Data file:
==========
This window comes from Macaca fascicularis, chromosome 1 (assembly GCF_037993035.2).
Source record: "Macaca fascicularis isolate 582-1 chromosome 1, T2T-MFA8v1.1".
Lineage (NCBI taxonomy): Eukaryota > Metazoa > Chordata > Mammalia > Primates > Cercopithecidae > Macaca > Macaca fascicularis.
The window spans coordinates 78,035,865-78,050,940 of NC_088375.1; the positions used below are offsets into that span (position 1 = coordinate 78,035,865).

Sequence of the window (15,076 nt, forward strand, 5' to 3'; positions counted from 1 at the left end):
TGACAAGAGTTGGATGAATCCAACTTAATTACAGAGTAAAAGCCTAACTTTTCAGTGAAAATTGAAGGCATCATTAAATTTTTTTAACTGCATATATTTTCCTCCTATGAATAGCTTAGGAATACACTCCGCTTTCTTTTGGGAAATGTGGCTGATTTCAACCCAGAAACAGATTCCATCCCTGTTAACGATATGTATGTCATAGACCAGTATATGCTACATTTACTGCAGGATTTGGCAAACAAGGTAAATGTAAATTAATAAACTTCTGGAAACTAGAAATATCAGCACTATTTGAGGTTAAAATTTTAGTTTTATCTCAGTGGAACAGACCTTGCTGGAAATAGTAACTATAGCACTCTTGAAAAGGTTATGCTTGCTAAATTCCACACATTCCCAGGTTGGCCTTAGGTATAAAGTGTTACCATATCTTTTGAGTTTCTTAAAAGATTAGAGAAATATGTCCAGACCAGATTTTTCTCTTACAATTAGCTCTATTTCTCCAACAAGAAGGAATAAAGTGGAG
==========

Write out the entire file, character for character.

This window comes from Macaca fascicularis, chromosome 1 (assembly GCF_037993035.2).
Source record: "Macaca fascicularis isolate 582-1 chromosome 1, T2T-MFA8v1.1".
Lineage (NCBI taxonomy): Eukaryota > Metazoa > Chordata > Mammalia > Primates > Cercopithecidae > Macaca > Macaca fascicularis.
The window spans coordinates 78,035,865-78,050,940 of NC_088375.1; the positions used below are offsets into that span (position 1 = coordinate 78,035,865).

Sequence of the window (15,076 nt, forward strand, 5' to 3'; positions counted from 1 at the left end):
TGACAAGAGTTGGATGAATCCAACTTAATTACAGAGTAAAAGCCTAACTTTTCAGTGAAAATTGAAGGCATCATTAAATTTTTTTAACTGCATATATTTTCCTCCTATGAATAGCTTAGGAATACACTCCGCTTTCTTTTGGGAAATGTGGCTGATTTCAACCCAGAAACAGATTCCATCCCTGTTAACGATATGTATGTCATAGACCAGTATATGCTACATTTACTGCAGGATTTGGCAAACAAGGTAAATGTAAATTAATAAACTTCTGGAAACTAGAAATATCAGCACTATTTGAGGTTAAAATTTTAGTTTTATCTCAGTGGAACAGACCTTGCTGGAAATAGTAACTATAGCACTCTTGAAAAGGTTATGCTTGCTAAATTCCACACATTCCCAGGTTGGCCTTAGGTATAAAGTGTTACCATATCTTTTGAGTTTCTTAAAAGATTAGAGAAATATGTCCAGACCAGATTTTTCTCTTACAATTAGCTCTATTTCTCCAACAAGAAGGAATAAAGTGGAG